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‘If Beale Street Could Talk’ Review: Barry Jenkins’ Artful And Moving Follow-Up To Oscar Winner ‘Moonlight’

If Beale Street Could Talk

It has taken awhile, but finally, James Baldwin is getting an English-language movie that is worthy of this great writer. It took a leap of faith by director Barry Jenkins, who went to Europe in the summer of 2013 and not only wrote Moonlight, which went on to win the Oscar Best Picture, as well as Adapted Screenplay Oscar, but he also wrote an adaptation of Baldwin’s 1974 work If Beale Street Could Talk on a wing and a prayer, as it were.

He had no permission from Baldwin’s estate, and did it with the freedom of knowing he could deliver whatever script he wanted. That he did, and eventually the Baldwin estate gave its approval. The result is a lyrical, moving and quietly affecting love story that, like much of the author’s work, also wrestles with deep social issues intermixed with a touching story of true love between a young couple.

The 19-year-old Tish Rivers (wonderful newcomer Kiki Layne) narrates the story of her life, with Alonzo “Fonny” Hunt (Stephan James), a 22-year-old man she has known since they were kids playing in the bathtub, complete innocents who grew into a serious relationship years later.

The film darts between past and present in charting their tale, which involves a tender night of love that results in a pregnancy for Tish, all the while dealing with the wrongful incarceration of Fonny for a rape of a Puerto Rican woman who picked him blindly out of a lineup. 

Fonny clearly was innocent, but the system failed him. Tish is determined to get him released, even as she is on the precipice of having their child. She also has to deal with the differing reactions of her supportive family, including mother Sharon (Regina King), father Joe (Colman Domingo) and sassy sister Ernestine (Teyonah Parris).

If Beale Street Could Talk
Annapurna Pictures

On the other side is Fonny’s family, including Bible-quoting angry mother (Aunjanue Ellis) and a more understanding, if overruled, father (Michael Beach). The Saturday night confrontation between the families is priceless, as Tish reveals her “condition.”   

Also notably in the film for one memorable scene is a terrific Brian Tyree Henry as Daniel, who talks the realities of being black in America, among other things, one night over the kitchen table with Fonny, foreshadowing the latter’s future imprisonment against his own story of being jailed for stealing a car when he couldn’t even drive. This is pure Baldwin, adding the hard truths of life in America even as he tells a vivid love story played out in flashbacks and current visits between the walls of a prison.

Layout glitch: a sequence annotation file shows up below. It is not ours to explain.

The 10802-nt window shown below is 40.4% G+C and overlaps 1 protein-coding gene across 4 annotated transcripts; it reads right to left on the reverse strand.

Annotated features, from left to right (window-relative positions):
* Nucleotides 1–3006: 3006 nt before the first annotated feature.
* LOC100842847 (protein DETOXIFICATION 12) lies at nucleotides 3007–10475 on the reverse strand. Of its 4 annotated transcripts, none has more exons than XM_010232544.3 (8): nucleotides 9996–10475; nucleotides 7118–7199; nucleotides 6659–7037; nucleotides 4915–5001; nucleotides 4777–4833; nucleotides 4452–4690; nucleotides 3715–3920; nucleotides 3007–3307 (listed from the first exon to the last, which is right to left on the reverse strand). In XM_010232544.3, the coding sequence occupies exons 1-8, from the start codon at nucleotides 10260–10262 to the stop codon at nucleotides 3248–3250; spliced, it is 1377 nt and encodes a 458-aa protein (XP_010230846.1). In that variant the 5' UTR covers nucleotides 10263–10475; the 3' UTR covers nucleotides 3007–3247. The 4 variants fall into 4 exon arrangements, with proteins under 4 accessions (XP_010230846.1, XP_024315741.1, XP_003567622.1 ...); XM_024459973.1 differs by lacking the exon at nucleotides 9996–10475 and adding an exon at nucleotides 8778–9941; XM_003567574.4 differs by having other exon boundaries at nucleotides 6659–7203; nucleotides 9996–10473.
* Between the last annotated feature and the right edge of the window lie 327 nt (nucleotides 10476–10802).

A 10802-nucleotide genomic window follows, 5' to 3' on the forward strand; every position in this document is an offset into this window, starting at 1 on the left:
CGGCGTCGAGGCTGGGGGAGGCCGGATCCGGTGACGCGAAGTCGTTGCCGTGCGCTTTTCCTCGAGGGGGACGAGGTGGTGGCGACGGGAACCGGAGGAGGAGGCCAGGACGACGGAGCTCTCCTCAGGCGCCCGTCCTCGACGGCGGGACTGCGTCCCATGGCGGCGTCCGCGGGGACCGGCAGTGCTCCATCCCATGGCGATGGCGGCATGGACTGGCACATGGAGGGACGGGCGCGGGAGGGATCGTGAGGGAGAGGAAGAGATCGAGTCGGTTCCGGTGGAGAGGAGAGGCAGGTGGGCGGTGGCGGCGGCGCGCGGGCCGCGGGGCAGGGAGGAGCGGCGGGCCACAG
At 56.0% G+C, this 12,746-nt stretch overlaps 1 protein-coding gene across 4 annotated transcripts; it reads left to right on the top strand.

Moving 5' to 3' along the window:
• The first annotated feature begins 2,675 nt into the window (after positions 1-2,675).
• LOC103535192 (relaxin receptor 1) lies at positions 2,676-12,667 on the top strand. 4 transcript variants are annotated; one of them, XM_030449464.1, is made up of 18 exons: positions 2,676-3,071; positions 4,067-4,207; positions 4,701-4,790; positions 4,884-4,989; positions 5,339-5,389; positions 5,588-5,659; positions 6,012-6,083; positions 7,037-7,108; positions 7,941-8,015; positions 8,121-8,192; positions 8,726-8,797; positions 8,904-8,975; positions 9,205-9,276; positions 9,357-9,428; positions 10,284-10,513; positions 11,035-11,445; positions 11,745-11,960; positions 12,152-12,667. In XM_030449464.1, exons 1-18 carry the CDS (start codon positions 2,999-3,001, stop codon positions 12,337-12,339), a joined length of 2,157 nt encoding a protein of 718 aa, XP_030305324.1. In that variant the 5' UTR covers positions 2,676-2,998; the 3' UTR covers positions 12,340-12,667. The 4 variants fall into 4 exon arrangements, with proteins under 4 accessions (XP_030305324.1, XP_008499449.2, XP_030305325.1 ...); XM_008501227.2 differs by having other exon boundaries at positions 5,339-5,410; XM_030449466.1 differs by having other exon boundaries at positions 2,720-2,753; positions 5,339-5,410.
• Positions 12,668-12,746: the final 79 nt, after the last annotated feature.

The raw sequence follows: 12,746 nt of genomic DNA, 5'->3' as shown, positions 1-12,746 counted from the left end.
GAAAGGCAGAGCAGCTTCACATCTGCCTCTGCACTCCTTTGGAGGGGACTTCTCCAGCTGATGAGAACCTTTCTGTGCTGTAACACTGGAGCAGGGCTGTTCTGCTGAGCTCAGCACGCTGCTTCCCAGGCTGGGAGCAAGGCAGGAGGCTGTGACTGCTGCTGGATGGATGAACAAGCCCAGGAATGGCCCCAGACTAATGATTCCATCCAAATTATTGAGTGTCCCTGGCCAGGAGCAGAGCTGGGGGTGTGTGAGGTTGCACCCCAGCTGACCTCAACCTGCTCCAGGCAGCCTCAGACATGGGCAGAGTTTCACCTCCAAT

The performances across the board are simply superb, led by the great King, who is particularly powerful in a scene where she travels to Puerto Rico in an effort to track down Fonny’s accuser (Emily Rios) to get her to tell the truth. Justifiably, King has several nominations and critics’ group wins already for this performance, even if she inexplicably was left off SAG’s list this week.

Layne and James (a real force) are both excellent, as is the entire ensemble, which also includes nice turns from Finn Wittrock and Diego Luna. Jenkins, with the help of some of his Moonlight team (notably film editors Joi McMillon and Nat Sanders, cinematographer James Laxton, and composer Nicholas Britell) has beautifully brought Baldwin’s world to life, shooting on location in Harlem and navigating the tricky structure of the novel to make a Beale Street more than worthy of its designation as the first narrative English-language film ever for Baldwin. It’s about time. Producers are Jeremy Kleiner, Dede Gardner, Megan Ellison, Adele Romanski, Sara Murphy and Jenkins. Annapurna put the film in limited release this weekend before going wider on Christmas Day.

Watch my video review above. Do you plan to see If Beale Street Could Talk? Let us know what you think.


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